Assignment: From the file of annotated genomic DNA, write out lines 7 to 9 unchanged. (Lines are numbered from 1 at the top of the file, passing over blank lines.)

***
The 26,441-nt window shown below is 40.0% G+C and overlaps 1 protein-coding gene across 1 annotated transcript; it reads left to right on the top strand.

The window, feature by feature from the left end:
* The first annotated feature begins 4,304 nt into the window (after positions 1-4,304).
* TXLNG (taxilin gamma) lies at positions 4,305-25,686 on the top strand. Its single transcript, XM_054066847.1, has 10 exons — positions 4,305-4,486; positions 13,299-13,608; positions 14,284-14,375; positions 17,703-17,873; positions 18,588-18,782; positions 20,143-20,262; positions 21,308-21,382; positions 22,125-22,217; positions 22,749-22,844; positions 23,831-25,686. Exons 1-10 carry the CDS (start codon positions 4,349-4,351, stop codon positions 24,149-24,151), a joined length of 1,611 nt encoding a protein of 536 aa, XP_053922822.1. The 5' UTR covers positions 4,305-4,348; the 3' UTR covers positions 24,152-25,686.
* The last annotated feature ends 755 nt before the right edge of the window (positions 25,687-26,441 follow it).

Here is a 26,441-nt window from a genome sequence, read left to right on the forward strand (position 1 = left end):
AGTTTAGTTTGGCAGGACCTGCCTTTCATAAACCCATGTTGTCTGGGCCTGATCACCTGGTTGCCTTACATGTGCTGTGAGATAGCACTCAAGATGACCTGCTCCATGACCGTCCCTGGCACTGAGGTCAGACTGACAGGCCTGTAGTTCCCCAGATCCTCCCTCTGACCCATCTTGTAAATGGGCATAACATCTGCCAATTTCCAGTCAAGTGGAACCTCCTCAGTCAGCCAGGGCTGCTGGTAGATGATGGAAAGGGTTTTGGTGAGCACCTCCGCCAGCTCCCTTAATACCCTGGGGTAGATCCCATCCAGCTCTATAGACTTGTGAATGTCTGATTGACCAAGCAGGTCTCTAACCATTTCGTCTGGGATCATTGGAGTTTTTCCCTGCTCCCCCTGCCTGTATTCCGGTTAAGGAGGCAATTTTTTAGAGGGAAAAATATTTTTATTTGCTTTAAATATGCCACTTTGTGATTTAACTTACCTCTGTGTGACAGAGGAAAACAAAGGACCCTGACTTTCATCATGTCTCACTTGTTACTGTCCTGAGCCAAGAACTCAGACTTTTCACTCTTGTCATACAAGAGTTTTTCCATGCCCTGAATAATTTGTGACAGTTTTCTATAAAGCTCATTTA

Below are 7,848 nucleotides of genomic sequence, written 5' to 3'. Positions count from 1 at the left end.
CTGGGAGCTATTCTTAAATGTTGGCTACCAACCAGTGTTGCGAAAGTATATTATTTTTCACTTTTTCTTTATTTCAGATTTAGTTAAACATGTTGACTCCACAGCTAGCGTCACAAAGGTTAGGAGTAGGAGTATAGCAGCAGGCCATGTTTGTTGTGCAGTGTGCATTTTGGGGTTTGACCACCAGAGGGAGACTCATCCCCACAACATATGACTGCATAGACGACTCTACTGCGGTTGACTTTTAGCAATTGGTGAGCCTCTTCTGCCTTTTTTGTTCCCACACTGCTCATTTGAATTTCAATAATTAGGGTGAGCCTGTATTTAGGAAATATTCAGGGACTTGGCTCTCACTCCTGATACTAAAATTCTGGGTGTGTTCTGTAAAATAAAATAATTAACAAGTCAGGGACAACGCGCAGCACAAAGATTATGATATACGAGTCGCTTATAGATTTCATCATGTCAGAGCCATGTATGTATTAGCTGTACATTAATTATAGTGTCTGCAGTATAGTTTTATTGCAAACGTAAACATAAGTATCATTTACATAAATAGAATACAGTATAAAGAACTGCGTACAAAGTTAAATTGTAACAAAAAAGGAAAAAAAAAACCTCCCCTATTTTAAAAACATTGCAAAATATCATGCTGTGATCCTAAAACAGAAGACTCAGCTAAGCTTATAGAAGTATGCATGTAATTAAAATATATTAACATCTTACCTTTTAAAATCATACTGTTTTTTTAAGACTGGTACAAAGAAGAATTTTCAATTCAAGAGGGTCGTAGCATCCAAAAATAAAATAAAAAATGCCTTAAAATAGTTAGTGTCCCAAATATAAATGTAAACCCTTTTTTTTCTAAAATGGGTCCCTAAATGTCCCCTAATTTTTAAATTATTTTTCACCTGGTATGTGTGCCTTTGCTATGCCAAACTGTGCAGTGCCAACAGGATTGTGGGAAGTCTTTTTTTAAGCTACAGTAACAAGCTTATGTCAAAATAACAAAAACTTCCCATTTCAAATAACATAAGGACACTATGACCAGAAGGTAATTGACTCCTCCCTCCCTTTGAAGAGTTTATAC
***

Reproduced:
AGTTTAGTTTGGCAGGACCTGCCTTTCATAAACCCATGTTGTCTGGGCCTGATCACCTGGTTGCCTTACATGTGCTGTGAGATAGCACTCAAGATGACCTGCTCCATGACCGTCCCTGGCACTGAGGTCAGACTGACAGGCCTGTAGTTCCCCAGATCCTCCCTCTGACCCATCTTGTAAATGGGCATAACATCTGCCAATTTCCAGTCAAGTGGAACCTCCTCAGTCAGCCAGGGCTGCTGGTAGATGATGGAAAGGGTTTTGGTGAGCACCTCCGCCAGCTCCCTTAATACCCTGGGGTAGATCCCATCCAGCTCTATAGACTTGTGAATGTCTGATTGACCAAGCAGGTCTCTAACCATTTCGTCTGGGATCATTGGAGTTTTTCCCTGCTCCCCCTGCCTGTATTCCGGTTAAGGAGGCAATTTTTTAGAGGGAAAAATATTTTTATTTGCTTTAAATATGCCACTTTGTGATTTAACTTACCTCTGTGTGACAGAGGAAAACAAAGGACCCTGACTTTCATCATGTCTCACTTGTTACTGTCCTGAGCCAAGAACTCAGACTTTTCACTCTTGTCATACAAGAGTTTTTCCATGCCCTGAATAATTTGTGACAGTTTTCTATAAAGCTCATTTA

Below are 7,848 nucleotides of genomic sequence, written 5' to 3'. Positions count from 1 at the left end.
CTGGGAGCTATTCTTAAATGTTGGCTACCAACCAGTGTTGCGAAAGTATATTATTTTTCACTTTTTCTTTATTTCAGATTTAGTTAAACATGTTGACTCCACAGCTAGCGTCACAAAGGTTAGGAGTAGGAGTATAGCAGCAGGCCATGTTTGTTGTGCAGTGTGCATTTTGGGGTTTGACCACCAGAGGGAGACTCATCCCCACAACATATGACTGCATAGACGACTCTACTGCGGTTGACTTTTAGCAATTGGTGAGCCTCTTCTGCCTTTTTTGTTCCCACACTGCTCATTTGAATTTCAATAATTAGGGTGAGCCTGTATTTAGGAAATATTCAGGGACTTGGCTCTCACTCCTGATACTAAAATTCTGGGTGTGTTCTGTAAAATAAAATAATTAACAAGTCAGGGACAACGCGCAGCACAAAGATTATGATATACGAGTCGCTTATAGATTTCATCATGTCAGAGCCATGTATGTATTAGCTGTACATTAATTATAGTGTCTGCAGTATAGTTTTATTGCAAACGTAAACATAAGTATCATTTACATAAATAGAATACAGTATAAAGAACTGCGTACAAAGTTAAATTGTAACAAAAAAGGAAAAAAAAAACCTCCCCTATTTTAAAAACATTGCAAAATATCATGCTGTGATCCTAAAACAGAAGACTCAGCTAAGCTTATAGAAGTATGCATGTAATTAAAATATATTAACATCTTACCTTTTAAAATCATACTGTTTTTTTAAGACTGGTACAAAGAAGAATTTTCAATTCAAGAGGGTCGTAGCATCCAAAAATAAAATAAAAAATGCCTTAAAATAGTTAGTGTCCCAAATATAAATGTAAACCCTTTTTTTTCTAAAATGGGTCCCTAAATGTCCCCTAATTTTTAAATTATTTTTCACCTGGTATGTGTGCCTTTGCTATGCCAAACTGTGCAGTGCCAACAGGATTGTGGGAAGTCTTTTTTTAAGCTACAGTAACAAGCTTATGTCAAAATAACAAAAACTTCCCATTTCAAATAACATAAGGACACTATGACCAGAAGGTAATTGACTCCTCCCTCCCTTTGAAGAGTTTATAC